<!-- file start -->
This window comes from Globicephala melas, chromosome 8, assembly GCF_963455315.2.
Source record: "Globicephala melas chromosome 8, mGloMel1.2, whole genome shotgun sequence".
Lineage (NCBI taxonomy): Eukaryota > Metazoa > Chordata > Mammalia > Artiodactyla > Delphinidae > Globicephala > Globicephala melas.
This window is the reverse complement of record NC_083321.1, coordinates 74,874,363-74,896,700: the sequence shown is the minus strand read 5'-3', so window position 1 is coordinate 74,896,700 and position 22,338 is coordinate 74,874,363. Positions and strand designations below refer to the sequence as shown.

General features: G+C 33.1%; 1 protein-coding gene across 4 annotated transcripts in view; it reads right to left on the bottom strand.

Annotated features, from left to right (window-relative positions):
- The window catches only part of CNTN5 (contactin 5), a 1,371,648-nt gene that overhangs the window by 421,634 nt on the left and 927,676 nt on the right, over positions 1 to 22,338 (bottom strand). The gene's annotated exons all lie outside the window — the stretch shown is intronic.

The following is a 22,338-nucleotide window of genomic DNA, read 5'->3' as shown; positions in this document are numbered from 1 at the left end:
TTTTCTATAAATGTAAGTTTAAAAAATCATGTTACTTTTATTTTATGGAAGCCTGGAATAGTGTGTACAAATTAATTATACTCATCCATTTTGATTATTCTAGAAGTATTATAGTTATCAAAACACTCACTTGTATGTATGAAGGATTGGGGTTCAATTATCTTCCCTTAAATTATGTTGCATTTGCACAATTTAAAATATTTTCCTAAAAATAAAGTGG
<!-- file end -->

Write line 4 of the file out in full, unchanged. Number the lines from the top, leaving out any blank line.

This window is the reverse complement of record NC_083321.1, coordinates 74,874,363-74,896,700: the sequence shown is the minus strand read 5'-3', so window position 1 is coordinate 74,896,700 and position 22,338 is coordinate 74,874,363. Positions and strand designations below refer to the sequence as shown.